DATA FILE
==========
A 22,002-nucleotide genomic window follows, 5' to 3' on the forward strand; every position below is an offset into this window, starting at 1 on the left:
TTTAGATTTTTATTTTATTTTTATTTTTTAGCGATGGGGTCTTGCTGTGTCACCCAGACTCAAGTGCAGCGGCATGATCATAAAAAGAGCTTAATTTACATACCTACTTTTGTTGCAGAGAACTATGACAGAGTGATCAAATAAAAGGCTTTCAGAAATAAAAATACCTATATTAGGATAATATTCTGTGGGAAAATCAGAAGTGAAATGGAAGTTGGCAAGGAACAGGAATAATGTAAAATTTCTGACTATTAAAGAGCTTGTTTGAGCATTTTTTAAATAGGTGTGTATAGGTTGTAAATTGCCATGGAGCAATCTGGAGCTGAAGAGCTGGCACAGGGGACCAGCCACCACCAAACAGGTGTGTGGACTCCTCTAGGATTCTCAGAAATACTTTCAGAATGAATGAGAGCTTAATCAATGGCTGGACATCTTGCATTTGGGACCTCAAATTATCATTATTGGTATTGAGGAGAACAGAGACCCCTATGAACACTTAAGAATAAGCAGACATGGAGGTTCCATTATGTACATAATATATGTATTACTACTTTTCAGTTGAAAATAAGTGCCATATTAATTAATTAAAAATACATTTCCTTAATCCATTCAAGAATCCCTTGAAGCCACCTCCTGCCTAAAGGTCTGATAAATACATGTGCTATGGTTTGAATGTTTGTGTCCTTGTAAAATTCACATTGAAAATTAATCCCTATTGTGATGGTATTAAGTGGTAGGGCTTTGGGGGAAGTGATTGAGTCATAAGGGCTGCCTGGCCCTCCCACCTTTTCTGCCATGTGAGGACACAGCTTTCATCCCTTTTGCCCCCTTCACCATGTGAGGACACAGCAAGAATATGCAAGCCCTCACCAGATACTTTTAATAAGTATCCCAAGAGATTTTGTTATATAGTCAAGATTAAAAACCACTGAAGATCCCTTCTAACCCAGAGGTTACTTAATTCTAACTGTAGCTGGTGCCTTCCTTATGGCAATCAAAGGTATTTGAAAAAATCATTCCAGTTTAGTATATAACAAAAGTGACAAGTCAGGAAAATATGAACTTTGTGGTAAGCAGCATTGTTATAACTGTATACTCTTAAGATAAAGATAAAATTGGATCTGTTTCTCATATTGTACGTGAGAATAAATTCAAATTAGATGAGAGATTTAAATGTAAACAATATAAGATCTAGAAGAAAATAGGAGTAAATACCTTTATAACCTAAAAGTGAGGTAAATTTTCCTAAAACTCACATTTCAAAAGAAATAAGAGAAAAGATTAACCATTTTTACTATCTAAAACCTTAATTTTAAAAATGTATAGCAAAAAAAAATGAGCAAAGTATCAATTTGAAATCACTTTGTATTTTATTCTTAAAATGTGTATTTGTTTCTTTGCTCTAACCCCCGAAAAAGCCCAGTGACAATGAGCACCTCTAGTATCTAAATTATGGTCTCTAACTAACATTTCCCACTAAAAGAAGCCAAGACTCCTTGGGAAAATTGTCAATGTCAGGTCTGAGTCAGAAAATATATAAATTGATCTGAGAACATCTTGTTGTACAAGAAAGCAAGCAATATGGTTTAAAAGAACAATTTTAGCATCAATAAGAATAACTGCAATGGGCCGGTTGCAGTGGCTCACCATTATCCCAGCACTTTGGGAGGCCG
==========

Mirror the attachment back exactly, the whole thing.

A 22,002-nucleotide genomic window follows, 5' to 3' on the forward strand; every position below is an offset into this window, starting at 1 on the left:
TTTAGATTTTTATTTTATTTTTATTTTTTAGCGATGGGGTCTTGCTGTGTCACCCAGACTCAAGTGCAGCGGCATGATCATAAAAAGAGCTTAATTTACATACCTACTTTTGTTGCAGAGAACTATGACAGAGTGATCAAATAAAAGGCTTTCAGAAATAAAAATACCTATATTAGGATAATATTCTGTGGGAAAATCAGAAGTGAAATGGAAGTTGGCAAGGAACAGGAATAATGTAAAATTTCTGACTATTAAAGAGCTTGTTTGAGCATTTTTTAAATAGGTGTGTATAGGTTGTAAATTGCCATGGAGCAATCTGGAGCTGAAGAGCTGGCACAGGGGACCAGCCACCACCAAACAGGTGTGTGGACTCCTCTAGGATTCTCAGAAATACTTTCAGAATGAATGAGAGCTTAATCAATGGCTGGACATCTTGCATTTGGGACCTCAAATTATCATTATTGGTATTGAGGAGAACAGAGACCCCTATGAACACTTAAGAATAAGCAGACATGGAGGTTCCATTATGTACATAATATATGTATTACTACTTTTCAGTTGAAAATAAGTGCCATATTAATTAATTAAAAATACATTTCCTTAATCCATTCAAGAATCCCTTGAAGCCACCTCCTGCCTAAAGGTCTGATAAATACATGTGCTATGGTTTGAATGTTTGTGTCCTTGTAAAATTCACATTGAAAATTAATCCCTATTGTGATGGTATTAAGTGGTAGGGCTTTGGGGGAAGTGATTGAGTCATAAGGGCTGCCTGGCCCTCCCACCTTTTCTGCCATGTGAGGACACAGCTTTCATCCCTTTTGCCCCCTTCACCATGTGAGGACACAGCAAGAATATGCAAGCCCTCACCAGATACTTTTAATAAGTATCCCAAGAGATTTTGTTATATAGTCAAGATTAAAAACCACTGAAGATCCCTTCTAACCCAGAGGTTACTTAATTCTAACTGTAGCTGGTGCCTTCCTTATGGCAATCAAAGGTATTTGAAAAAATCATTCCAGTTTAGTATATAACAAAAGTGACAAGTCAGGAAAATATGAACTTTGTGGTAAGCAGCATTGTTATAACTGTATACTCTTAAGATAAAGATAAAATTGGATCTGTTTCTCATATTGTACGTGAGAATAAATTCAAATTAGATGAGAGATTTAAATGTAAACAATATAAGATCTAGAAGAAAATAGGAGTAAATACCTTTATAACCTAAAAGTGAGGTAAATTTTCCTAAAACTCACATTTCAAAAGAAATAAGAGAAAAGATTAACCATTTTTACTATCTAAAACCTTAATTTTAAAAATGTATAGCAAAAAAAAATGAGCAAAGTATCAATTTGAAATCACTTTGTATTTTATTCTTAAAATGTGTATTTGTTTCTTTGCTCTAACCCCCGAAAAAGCCCAGTGACAATGAGCACCTCTAGTATCTAAATTATGGTCTCTAACTAACATTTCCCACTAAAAGAAGCCAAGACTCCTTGGGAAAATTGTCAATGTCAGGTCTGAGTCAGAAAATATATAAATTGATCTGAGAACATCTTGTTGTACAAGAAAGCAAGCAATATGGTTTAAAAGAACAATTTTAGCATCAATAAGAATAACTGCAATGGGCCGGTTGCAGTGGCTCACCATTATCCCAGCACTTTGGGAGGCCG